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Znanstveno-stručno i staleško glasilo
Hrvatskoga šumarskoga društva
Journal of Forestry Society of Croatia
      Prvi puta izašao 1877. godine i neprekidno izlazi do današnjeg dana
   ISSN No.: 0373-1332              UDC 630* https://doi.org/10.31298/sl
upute autorima
WEB EDITION
ARHIVA ČASOPISA


HRČAK


 
A WORD FROM THE EDITOR-IN-CHIEF
     
Branimir Prpić
MORE ABOUT FORESTS AND NATURE PROTECTIONIN RELATION TO NATURA 2000 IN CROATIA     pdf     HR     EN 368
 
ORIGINAL SCIENTIFIC PAPERS
     
Vedriš,M., A.Jazbec, M.Frntić, M.Božić, E.Goršić UDK 630* 529 (001)
Precision of Structure Elements’ Estimation in a Beech – Fir Stand Depending on Circular Sample Plot Size     pdf     HR     EN 369
Matošević,D., M.Pernek, T.Dubravac, B.Barić UDK 630* 453 (001)
Research of Leafminers onWoody Plants in Croatia     pdf     HR     EN 381
Dubravac,T., S.Dekanić UDK 630* 423 (001)
Structure and Dynamics of the Harvest of Dead and Declining Trees of Pedunculate Oak in the Stands of Spačva Forest from 1996 to 2006     pdf     HR     EN 391
Summary: From the literature sources and observations from the field forestry experts, two major assumptions regarding the relationship between the pedunculate oak dieback and the stand´s age and phytocoenological community emerge: (1) middle-aged, older and old stands are most susceptible to oak dieback and decline, and (2)highest intensity of oak dieback and decline occurs in the stands of pedunculate oak in microtopographically lowest positions – microdepressions. In the current con­tribution, we investigate two afforementioned statements in the pedunculate oak stands from first to sixth age class in the Spačva forest complex. As an indicator of the susceptibility of the stands to oak dieback and decline we used dynamics and struc­ture of the harvest of the dead and declining oaks in the period of 11 years (1996– 2006). Analysis is based on the available data regularily gathered during the forest management in the “Hrvatske šume” Ltd., and archived in the database HS Fond. From the acquired data, total of 962 subcompartments with total area of 20 671 ha were selected according to the set of criteria for the further analysis, and divided into three groups according to phytocoenolgical association (Table 2 and Table 3).
In the selected subcompartments during the monitoring period in total 850 835 m3of pedunculate oak was harvested, out of which 58 % (492 583 m3) were dead and declining trees (Figure 9 and Figure 10). In more than 69 % of the subcompart­ments, harvest events were recorded three and more times, and in the 20 % almost every second year (five harvesting events) (Figure 8).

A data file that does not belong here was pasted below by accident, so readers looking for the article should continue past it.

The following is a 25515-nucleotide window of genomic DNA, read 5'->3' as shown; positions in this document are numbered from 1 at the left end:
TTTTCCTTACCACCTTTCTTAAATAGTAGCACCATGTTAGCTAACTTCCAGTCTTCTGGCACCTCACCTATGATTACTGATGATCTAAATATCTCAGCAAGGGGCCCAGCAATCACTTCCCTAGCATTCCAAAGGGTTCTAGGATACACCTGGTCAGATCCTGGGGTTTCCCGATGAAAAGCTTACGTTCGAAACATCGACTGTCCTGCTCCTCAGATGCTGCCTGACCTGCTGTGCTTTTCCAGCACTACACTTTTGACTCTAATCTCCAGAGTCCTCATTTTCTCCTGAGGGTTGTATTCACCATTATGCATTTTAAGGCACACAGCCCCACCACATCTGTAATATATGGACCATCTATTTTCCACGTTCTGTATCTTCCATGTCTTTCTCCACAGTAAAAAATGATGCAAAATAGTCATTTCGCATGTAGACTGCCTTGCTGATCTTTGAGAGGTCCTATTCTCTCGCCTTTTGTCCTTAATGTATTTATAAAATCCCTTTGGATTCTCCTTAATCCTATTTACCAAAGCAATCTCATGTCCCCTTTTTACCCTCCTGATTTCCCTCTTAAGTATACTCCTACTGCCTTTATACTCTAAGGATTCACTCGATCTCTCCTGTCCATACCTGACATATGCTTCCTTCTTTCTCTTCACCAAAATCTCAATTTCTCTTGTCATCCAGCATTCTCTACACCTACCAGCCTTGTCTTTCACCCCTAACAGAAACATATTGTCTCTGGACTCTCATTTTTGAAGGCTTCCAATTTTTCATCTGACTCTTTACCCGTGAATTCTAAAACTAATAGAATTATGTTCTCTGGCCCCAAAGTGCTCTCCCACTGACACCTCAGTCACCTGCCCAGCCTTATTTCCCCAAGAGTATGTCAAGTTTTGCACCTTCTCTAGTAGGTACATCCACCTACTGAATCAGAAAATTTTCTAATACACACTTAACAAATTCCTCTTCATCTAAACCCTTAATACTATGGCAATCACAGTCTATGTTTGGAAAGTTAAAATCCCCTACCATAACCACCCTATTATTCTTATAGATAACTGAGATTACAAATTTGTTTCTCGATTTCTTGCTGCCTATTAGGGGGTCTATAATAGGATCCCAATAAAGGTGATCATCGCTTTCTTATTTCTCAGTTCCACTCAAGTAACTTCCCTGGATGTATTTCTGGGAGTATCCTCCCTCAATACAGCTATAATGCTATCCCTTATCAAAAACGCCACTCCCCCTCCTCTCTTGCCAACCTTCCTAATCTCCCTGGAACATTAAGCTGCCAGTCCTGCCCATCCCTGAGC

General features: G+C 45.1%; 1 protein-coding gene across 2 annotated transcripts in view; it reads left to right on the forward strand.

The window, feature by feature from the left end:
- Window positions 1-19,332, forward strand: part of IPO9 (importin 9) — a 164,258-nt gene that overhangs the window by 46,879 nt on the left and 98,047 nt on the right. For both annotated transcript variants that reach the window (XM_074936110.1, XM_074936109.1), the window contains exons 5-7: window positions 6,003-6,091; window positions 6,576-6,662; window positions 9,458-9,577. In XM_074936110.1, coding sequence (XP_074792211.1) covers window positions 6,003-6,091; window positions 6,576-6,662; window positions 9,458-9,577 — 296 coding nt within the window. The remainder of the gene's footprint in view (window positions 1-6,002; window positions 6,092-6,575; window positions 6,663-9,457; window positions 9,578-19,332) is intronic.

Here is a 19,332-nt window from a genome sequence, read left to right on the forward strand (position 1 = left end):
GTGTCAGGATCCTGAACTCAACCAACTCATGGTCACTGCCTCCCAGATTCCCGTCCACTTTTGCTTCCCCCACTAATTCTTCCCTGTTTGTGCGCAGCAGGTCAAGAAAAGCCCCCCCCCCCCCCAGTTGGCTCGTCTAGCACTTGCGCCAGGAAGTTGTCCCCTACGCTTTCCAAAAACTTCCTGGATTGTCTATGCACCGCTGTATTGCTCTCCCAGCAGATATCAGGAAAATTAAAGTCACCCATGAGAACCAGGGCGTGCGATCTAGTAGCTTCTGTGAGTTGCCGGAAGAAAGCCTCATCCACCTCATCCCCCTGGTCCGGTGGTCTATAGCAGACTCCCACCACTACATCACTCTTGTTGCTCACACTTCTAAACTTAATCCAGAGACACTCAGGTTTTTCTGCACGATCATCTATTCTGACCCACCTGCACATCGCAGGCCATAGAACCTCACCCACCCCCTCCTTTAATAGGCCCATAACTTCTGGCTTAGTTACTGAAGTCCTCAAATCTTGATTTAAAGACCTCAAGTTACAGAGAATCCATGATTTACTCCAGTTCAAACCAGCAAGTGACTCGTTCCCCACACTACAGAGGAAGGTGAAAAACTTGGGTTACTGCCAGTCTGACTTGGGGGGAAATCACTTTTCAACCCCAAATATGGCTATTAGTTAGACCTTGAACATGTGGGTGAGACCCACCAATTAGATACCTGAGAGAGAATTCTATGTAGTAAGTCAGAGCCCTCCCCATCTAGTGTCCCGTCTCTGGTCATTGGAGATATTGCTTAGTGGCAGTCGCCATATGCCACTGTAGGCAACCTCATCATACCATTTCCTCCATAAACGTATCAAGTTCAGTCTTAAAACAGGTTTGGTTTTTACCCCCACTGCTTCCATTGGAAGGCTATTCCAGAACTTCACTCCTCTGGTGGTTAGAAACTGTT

With regard to stand age, intensity of the harvest of the dead and declining oaks increases steeply after the stand age of 80 years (Figure 11). However, further ana­lysis showed great variability of the intensity within the same age class (Figure 12). Thus, it is impossible to arrive at the general conlcusion about the role of the stand age in the proces of oak decline, because stand age most likely only amplifies nega­tive factors already present in the stand.
There were no statisticaly significant differences in the total intensity of the har­vest of dead and declining oaks (m3/ha) during the monitoring period between the stands of the different phytocoenological communities (Figure 14; Kruskal-Wallis test, n=891; H=3,825; p>0,05). Difference is more prouounced with regard to dy­namics of harvesting intensity. In that sense it is confirmed that stands in the micro­depresions are more unstable compared to the stands of the other two forest communities with highest (7,1 % in 1998) but also the lowest (1.8 % in 2000) recor­ded average yearly intensity of oak growing stock harvested trough dead and decli­ning trees (Figure 13). Moreover, the consequences of the harvest of the dead and declining trees are more severe given the lack of the understory in the stands in the lowest microtopographical positions. Further research is needed to properly quan­tify those differences.
Spatial database of the pedunculate oak stands in the Spačva forest that emerged as one of the results in this research will be continuously updated in the following years. Interconnection of this database with other spatialy explicit databases, e.g. measurements of groundwater levels, will enable more complex and in-depth spatio­temporal analysis of oak decline and dieback. Conclusions based on the results of this research relate to the pedunculate oak stands in the Spačva forest, and require verifi­cation for other larger oak complexes in Croatia with further application of the met­hodology outlined in this contribution.
Key words: dieback; pedunculate oak; phytocoeno­logical community; Spačva forest; stand age
Godina, K. UDK 630* 569 (001)
Development Structure Elements in Mixed Oak Stands in Aria of ForestAdministration Bjelovar with Retrospect on Modelling Growth andYield of Mixed Stands     pdf     HR     EN 407
Cerovečki, Z. UDK 630* 188 (001)
Beech Forests and Milava –As.Calamagrosti arundinaceae-Fagetum(Ht. 1950) Cerovečki ass. nov. of the Mountain of West Croatia     pdf     HR     EN 417
 
PROFESSIONAL PAPERS
     
Pašičko,R., D.Kajba, J.Domac UDK 630* 425 (biomasa–Biomass)
Impacts of EmissionTrading Markets on Competitiveness of Forestry Biomass in Croatia     pdf     HR     EN 425
Grgurević, D. UDK 630* 272 (Cactaceae)
Succulents (fat plants) on theAdriatic Coast and their Use in Parks     pdf     HR     EN 439

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